Work with me on this one.
We’re all going to pretend that we’re actively working in the animation industry for a moment. It’s sometime in the mid to late 1990’s. We’re in a meeting, discussing the future of the animated Batman property. We’re going to “freshen up” the franchise with a “teen-aged” Batman. Our demographic is going to be kids 6-11. Oh, before I forget, we’re going to set it in the future.
My initial reaction to hearing the above would be to run. I would run far and I would run fast. Batman Beyond had all the elements of a train wreck. Instead, what we ended up with was a show that was much better than it had any right to be. It hits fast and hard, right from the opening theme as you’re treated to about a minute’s worth fantastic visuals with a really energetic, hard sounding theme song.
Sometimes having less material available to work with opens up a ton of other creative possibilities. There was no animation from the show available at the time the creative team began work on the theme. Most of the animated bits found in the opening were done specifically for it and by in-house guys, Adam van Wyck, Curt Geda and Darwyn Cooke.
Shots you might have sworn to be 3D were actually sculptures done by Glen Wong that were shot with a Hi-8 video camera and then treated until they achieved the distressed look they were going for. There’s a shot of Batman, surrounded by villains, that was actually a makeshift action figure on a turntable. Some animation from the show was inserted into the background when it became available, but you’ll see that the opening relies heavily on iconic imagery, quick cuts and music to convey its message and get you hyped up for the episode to follow.
Instead of story boarding the intro, they took a less linear approach. They created a large pool of footage to pull from and treated it as if this was a trailer they were creating. Even though the opening was not created in an A-B-C manner and consists of numerous quick cuts, it is not entirely abstract and does tell a story. Location is established immediately with a shot of future Gotham. It shows us the state of the city by flashing the words “apathy”, “greed” and “corruption”, inter-cut with images that are loosely connected with those themes.
We’re introduced to an elderly Bruce Wayne, as the word “power” is then flashed on screen. This is followed by a shot of Terry McGinnis that conveys a sense of loss by having a graveyard in the background and then the word, “hope”. That’s right. You just witnessed a big moment in the animated Batman mythos. That little bit of abstract storytelling is the passing of the torch. This is cemented further into the opening as a shadow streaks across the screen and over Terry to then reveal him as the Batman.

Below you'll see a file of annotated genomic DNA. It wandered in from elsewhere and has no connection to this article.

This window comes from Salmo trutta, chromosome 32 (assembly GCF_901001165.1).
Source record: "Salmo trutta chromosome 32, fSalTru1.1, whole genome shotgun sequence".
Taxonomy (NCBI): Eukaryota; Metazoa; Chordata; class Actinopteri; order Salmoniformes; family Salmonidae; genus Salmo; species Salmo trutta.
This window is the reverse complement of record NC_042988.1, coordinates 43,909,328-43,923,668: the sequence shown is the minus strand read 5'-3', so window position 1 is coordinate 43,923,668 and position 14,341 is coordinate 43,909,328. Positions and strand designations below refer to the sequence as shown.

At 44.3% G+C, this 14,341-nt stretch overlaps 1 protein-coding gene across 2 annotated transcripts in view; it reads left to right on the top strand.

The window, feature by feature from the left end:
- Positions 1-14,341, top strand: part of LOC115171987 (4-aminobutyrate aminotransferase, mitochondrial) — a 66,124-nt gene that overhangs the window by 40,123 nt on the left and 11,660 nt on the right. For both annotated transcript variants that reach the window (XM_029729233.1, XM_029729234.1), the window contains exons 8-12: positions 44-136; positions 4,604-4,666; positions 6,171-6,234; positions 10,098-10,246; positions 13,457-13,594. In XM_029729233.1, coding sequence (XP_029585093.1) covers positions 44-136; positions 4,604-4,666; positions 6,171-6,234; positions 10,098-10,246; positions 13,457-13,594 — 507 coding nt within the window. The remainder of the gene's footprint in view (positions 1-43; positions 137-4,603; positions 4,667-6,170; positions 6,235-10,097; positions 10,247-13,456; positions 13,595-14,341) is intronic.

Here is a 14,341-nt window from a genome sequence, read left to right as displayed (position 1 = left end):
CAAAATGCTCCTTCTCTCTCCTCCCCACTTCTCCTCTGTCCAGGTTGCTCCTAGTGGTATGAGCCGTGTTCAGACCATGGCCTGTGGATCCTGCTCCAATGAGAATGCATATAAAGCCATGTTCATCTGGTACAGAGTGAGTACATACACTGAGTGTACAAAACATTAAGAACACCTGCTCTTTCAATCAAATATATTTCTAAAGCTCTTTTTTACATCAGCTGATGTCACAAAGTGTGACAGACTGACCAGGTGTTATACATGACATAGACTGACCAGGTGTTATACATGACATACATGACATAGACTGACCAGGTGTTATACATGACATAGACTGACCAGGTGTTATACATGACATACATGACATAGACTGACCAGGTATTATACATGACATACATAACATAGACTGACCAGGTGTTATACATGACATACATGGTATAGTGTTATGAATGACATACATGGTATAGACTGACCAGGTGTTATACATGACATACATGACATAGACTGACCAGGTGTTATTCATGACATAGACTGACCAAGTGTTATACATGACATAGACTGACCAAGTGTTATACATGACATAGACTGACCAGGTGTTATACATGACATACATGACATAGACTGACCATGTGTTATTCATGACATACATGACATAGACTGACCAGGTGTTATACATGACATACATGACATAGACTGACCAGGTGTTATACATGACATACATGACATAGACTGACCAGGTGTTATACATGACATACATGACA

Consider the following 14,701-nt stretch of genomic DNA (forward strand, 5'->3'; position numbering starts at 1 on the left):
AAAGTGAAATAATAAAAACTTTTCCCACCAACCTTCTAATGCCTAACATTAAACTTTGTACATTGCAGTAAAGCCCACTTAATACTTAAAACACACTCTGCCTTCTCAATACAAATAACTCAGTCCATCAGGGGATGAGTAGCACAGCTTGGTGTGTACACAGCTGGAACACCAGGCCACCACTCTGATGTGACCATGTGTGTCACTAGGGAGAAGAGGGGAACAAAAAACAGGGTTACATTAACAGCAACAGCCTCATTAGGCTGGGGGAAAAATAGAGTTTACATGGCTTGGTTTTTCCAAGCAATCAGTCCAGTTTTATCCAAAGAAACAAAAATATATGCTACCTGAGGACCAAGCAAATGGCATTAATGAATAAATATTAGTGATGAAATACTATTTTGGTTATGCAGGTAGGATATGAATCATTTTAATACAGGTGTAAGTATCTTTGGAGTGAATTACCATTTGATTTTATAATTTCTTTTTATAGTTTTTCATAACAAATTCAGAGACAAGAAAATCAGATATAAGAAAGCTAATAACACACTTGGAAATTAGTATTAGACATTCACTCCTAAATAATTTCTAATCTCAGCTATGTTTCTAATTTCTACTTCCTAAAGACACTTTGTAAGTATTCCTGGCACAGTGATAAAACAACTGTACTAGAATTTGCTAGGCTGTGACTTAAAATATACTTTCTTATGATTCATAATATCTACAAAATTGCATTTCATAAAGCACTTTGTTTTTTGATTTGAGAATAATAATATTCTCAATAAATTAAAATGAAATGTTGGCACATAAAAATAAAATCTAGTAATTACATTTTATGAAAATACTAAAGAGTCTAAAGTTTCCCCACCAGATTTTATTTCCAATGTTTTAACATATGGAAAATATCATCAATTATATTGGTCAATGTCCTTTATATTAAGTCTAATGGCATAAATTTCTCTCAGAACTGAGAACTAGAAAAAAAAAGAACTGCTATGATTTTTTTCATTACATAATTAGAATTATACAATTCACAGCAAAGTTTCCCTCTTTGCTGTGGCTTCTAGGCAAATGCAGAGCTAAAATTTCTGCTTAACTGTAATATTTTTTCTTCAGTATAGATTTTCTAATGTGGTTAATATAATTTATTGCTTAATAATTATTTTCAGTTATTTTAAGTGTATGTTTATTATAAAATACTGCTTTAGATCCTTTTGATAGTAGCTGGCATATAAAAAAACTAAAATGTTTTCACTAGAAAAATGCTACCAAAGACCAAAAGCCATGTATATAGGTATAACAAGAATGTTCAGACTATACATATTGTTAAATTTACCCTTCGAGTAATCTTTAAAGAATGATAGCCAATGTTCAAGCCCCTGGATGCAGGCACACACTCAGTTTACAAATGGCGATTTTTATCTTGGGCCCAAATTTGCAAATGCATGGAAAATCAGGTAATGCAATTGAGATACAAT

The rest of the opening is less linear and more about communicating the ideals of Batman and creating an atmosphere. We’re shown the words “courage”, “honor”, and “justice”; a mix of shots with Terry’s Batman being awesome; and some of the other characters we’ll be meeting in the series. The intro barrels towards the finish line by flashing a shot of Bruce, followed by some shots of Terry in action to symbolize their new found partnership, and then visually climaxes with one last shot of Terry’s Batman as he thrusts his arms to the sky. The background transitions from dark purple to white so that your focus is on his figure, and particularly on the bat symbol that graces his chest.
If the Batman Beyond opening theme had a lesser soundtrack to accompany those visuals, it would still be good. The fact that it does have a song and sound that marries well with the imagery elevates it well beyond your standard cartoon intro. Bruce Timm had a good idea of what he wanted of the music for the show. It had to have a much harder sound and he wasn’t sure that Shirley Walker and her team were up to the task. She asked for the opportunity to prove him wrong and he agreed. Timm gave her examples of the vibe he was going for. Amongst the bands mentioned were White Zombie, Nine Inch Nails and Jane’s Addiction. Those were a distinct departure from anything they had previously produced for the DC Animated Universe shows, making the reservations more than understandable.
It would be kind to say that most attempts at inserting the rock sound into American-based animated television scores prior to this show were misguided at best. It would be less nice, though still accurate, to say that they were often quite terrible and aurally off-putting. We can credit Shirley Walker’s team of Kristopher Carter, Lolita Ritmanis and Michael McCuistion with having been the first to have effectively crafted an industrial rock/electronica atmosphere for an American television-based animated series. One review accurately described the show’s soundtrack as “audio steroids”.
Here’s one last bit of trivia. According to the liner notes of the Batman Beyond soundtrack, one of the temp tracks submitted to Timm and created by Carter evolved into the theme song used in the opening. The track was entitled, Smells like Creamed Spinach — a play on the title of Nirvana song, Smells Like Teen Spirit.
Enough backdrop. Get yourself pumped for some angry, grungy sounding guitars, a great bass line, cool drums and excellent visuals in the Batman Beyond intro.
For further reading:
Modern Masters Volume 3: Bruce Timm; TwoMorrows Publishing, 2004.
Batman Beyond Soundtrack Liner Notes; Kid Rhino, 1999.(Audio samples are available on the soundtrack’s Amazon.com page)
Darwyn Cooke: The creator of Batman Beyond‘s dynamic title sequence speaksÂ ; Purple Planet Media, 1999.